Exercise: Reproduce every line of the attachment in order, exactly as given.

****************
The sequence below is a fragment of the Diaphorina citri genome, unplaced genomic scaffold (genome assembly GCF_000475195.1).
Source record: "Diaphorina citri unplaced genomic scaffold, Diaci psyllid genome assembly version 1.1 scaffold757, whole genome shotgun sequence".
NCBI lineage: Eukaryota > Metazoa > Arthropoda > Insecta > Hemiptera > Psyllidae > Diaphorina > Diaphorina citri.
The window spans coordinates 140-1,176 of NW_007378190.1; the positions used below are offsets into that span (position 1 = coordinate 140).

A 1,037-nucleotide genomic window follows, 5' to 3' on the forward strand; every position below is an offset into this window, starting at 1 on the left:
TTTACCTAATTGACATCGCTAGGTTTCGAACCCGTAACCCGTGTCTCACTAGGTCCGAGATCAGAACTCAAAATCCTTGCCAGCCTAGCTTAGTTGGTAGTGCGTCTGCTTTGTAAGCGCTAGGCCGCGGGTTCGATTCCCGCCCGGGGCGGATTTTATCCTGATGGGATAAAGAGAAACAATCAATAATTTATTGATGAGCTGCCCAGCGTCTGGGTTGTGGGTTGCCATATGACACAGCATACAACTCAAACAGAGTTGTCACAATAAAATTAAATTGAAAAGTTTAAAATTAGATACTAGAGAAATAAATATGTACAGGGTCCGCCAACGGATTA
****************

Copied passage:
The sequence below is a fragment of the Diaphorina citri genome, unplaced genomic scaffold (genome assembly GCF_000475195.1).
Source record: "Diaphorina citri unplaced genomic scaffold, Diaci psyllid genome assembly version 1.1 scaffold757, whole genome shotgun sequence".
NCBI lineage: Eukaryota > Metazoa > Arthropoda > Insecta > Hemiptera > Psyllidae > Diaphorina > Diaphorina citri.
The window spans coordinates 140-1,176 of NW_007378190.1; the positions used below are offsets into that span (position 1 = coordinate 140).

A 1,037-nucleotide genomic window follows, 5' to 3' on the forward strand; every position below is an offset into this window, starting at 1 on the left:
TTTACCTAATTGACATCGCTAGGTTTCGAACCCGTAACCCGTGTCTCACTAGGTCCGAGATCAGAACTCAAAATCCTTGCCAGCCTAGCTTAGTTGGTAGTGCGTCTGCTTTGTAAGCGCTAGGCCGCGGGTTCGATTCCCGCCCGGGGCGGATTTTATCCTGATGGGATAAAGAGAAACAATCAATAATTTATTGATGAGCTGCCCAGCGTCTGGGTTGTGGGTTGCCATATGACACAGCATACAACTCAAACAGAGTTGTCACAATAAAATTAAATTGAAAAGTTTAAAATTAGATACTAGAGAAATAAATATGTACAGGGTCCGCCAACGGATTA